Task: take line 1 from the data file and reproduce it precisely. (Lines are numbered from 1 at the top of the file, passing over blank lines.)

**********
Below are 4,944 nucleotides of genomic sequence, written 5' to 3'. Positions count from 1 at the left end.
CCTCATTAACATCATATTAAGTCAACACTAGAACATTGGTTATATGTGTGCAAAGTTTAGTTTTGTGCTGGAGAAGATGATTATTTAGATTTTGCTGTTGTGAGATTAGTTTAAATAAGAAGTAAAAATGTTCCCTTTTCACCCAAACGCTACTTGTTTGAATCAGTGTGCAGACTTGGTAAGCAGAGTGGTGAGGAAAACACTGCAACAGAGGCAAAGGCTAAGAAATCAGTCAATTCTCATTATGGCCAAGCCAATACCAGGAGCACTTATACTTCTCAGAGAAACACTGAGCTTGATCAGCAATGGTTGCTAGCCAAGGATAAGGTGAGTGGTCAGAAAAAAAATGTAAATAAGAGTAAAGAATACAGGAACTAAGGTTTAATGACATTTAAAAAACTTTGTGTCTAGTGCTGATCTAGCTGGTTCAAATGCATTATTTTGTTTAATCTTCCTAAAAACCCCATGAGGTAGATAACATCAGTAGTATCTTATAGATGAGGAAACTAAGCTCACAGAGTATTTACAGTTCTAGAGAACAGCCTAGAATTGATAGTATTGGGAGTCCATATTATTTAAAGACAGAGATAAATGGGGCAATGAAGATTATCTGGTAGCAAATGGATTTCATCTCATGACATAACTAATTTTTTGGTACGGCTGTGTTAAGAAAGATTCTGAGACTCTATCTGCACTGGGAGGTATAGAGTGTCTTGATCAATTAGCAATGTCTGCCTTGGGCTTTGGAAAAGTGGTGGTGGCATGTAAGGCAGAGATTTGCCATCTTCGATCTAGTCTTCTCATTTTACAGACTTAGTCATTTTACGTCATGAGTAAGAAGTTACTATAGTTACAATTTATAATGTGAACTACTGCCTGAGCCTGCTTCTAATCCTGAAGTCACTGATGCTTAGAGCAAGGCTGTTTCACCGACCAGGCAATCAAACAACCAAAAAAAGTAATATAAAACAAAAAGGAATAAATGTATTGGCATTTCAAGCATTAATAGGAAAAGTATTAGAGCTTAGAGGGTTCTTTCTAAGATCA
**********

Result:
Below are 4,944 nucleotides of genomic sequence, written 5' to 3'. Positions count from 1 at the left end.